post #105 of 2450
lloyd,

I see that "it's beyond you why anyone would use a hardware RAID..."

I've read your posts and you seem to be intelligent and quite experienced; but to me your strong conclusion about RAID is a bit puzzling. You're seeing it as kinda B&W thing where a lot of other intelligent people would be seeing it as gray. The idea that it's "...beyond me" would suggest to me that you are either 1) admitting that you are not as expert as I would have surmised from your posts, or 2) that you consider your knowledge as definitive and above the opposing and studied opinions that I have read in my own research on the subject.

It seems to me tho that on a very basic level you're promoting the principle that putting all of your eggs in one basket is not wise. I would heartily agree with you on that point.

The way I see it, when one is building a storage strategy, one must set out to to strike the most appropriate balance between performance and risk.... and that strategy is out of necessity qualified by one's budget. But not only that; but it is also qualified by one's "knowledge" of the choices. From my view, that "knowledge" factor is far more nebulous than we'd ever want to believe. I say that because the stuff that forms this knowledge is largely based on our impressions and a mixture of heresay, 2nd-hand data, and the perceptions, sales propaganda, prideful bravado, and assumptions of others (which we assign credibility to). And for the most of what we learn in this world, we're dealing with a large amount of questionable input.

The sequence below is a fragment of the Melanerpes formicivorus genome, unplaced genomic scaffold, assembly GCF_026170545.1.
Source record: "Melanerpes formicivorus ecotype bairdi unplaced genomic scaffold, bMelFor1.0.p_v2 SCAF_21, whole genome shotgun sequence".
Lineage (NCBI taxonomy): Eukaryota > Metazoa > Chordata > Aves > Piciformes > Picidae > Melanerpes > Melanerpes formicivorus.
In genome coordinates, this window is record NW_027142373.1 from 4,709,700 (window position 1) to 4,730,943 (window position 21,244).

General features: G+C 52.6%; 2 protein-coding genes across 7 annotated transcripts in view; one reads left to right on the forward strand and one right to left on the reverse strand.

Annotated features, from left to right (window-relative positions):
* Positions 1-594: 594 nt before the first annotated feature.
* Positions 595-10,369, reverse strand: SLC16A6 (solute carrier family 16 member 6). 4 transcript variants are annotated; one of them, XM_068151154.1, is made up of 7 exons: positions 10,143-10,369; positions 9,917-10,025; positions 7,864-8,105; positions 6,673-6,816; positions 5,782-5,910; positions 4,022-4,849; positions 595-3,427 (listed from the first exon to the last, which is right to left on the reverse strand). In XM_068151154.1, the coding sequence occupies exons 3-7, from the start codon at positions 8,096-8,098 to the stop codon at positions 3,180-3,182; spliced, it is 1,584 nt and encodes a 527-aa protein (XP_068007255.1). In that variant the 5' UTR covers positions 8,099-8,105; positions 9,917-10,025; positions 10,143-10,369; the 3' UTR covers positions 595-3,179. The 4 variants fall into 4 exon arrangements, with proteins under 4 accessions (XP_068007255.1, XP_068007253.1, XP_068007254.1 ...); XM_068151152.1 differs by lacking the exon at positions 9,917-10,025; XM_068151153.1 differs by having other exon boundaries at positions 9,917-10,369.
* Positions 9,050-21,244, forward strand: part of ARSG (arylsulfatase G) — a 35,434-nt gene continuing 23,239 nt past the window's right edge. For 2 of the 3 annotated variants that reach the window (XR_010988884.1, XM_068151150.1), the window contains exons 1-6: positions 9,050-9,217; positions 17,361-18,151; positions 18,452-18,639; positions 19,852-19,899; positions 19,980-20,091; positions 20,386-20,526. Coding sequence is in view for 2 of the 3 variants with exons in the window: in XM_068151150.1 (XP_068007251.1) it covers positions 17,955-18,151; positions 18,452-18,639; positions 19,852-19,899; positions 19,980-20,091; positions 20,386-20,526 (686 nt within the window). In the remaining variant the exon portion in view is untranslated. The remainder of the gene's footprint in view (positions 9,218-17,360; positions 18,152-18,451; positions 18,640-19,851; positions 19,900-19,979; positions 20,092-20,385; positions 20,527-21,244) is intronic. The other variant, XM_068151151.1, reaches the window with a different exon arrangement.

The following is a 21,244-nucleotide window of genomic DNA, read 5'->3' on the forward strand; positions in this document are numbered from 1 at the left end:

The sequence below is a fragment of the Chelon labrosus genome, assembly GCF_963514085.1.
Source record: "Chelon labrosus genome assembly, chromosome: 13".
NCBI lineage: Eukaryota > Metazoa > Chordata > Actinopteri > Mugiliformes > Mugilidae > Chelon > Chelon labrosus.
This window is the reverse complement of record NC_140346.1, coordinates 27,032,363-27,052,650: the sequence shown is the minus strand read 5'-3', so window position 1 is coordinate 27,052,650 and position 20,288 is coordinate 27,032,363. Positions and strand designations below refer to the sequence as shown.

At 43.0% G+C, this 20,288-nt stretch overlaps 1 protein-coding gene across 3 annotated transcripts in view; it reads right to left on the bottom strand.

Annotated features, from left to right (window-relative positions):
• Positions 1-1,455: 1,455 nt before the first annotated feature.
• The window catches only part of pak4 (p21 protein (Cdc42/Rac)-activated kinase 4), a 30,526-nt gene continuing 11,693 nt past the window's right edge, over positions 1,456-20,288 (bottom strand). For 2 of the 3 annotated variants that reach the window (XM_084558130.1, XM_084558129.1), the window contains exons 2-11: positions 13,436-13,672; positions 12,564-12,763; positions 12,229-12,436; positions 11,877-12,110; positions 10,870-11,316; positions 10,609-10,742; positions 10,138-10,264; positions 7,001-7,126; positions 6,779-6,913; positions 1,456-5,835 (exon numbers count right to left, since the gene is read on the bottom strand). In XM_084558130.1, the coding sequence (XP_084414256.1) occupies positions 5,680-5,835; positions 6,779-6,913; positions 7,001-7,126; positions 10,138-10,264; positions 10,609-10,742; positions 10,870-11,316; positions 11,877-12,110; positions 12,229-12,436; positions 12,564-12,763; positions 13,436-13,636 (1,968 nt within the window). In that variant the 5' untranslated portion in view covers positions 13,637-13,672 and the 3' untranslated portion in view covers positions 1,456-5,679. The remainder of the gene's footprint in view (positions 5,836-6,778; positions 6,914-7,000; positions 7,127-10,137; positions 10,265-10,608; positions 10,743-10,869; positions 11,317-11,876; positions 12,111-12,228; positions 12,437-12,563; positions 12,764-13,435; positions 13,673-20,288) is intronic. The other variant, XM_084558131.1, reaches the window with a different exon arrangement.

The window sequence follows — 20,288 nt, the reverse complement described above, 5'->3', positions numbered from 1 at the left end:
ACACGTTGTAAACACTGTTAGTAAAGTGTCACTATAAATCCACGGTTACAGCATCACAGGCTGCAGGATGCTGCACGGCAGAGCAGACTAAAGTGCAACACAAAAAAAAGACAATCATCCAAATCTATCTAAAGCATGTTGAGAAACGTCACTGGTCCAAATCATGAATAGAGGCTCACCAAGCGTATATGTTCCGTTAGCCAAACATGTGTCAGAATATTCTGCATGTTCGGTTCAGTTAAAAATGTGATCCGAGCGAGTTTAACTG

I looked at the same Marvell company that you did. And my "knowledge" of them has been largely formed from my impression of their company and their products based on forums and reading other internet babble about peoples' Marvell issues. I would imagine that your own impression of them and their products is second hand as well. You see a very positive view of the quality of their products, their longevity as an on going entity, and the immutability of their programming strategy going forward. And it seems you assume that such a foundation ensures a predictable support environment for the future of a current Marvell software RAID configuration. Yet I look and see something different. I've read enough negative things about their chipset being problematic on our particular board that I was wary when configuring my own system. And indeed in my initial testing I did have my own issues with the chipset. Now I had no way of predicting or verifying what their support structure will be in the future toward addressing a RAID failure- I could only assume. I only know that I was only too happy to avoid my troublesome Marvell subsystem by using only the Intel chipset and to employ a hardware RAID controller the my research justified buying. Certainly there were many other factors that I considered. Rendering efficiency for large video composites was one of the primary factors. And after a almost a year in service, I am happy with the performance I've experienced. And so far it has been reliable. And of course I'm hopeful that my controller card is quality enough to never be a problem. But we can say that about each and every piece of HW and SW (and their synergy) we've spec'd for our builds. There are numerous potential failure modes now and in the future including new OS, drivers and incompatible hardware we bring into the mix. And users of this particular complicated MoBo have varied experiences with it. And we haven't even talked about the innumerable enemies of our data coming from software/hardware corruption, virus attack, acts of God, using large/dense consumer HDDs, etc...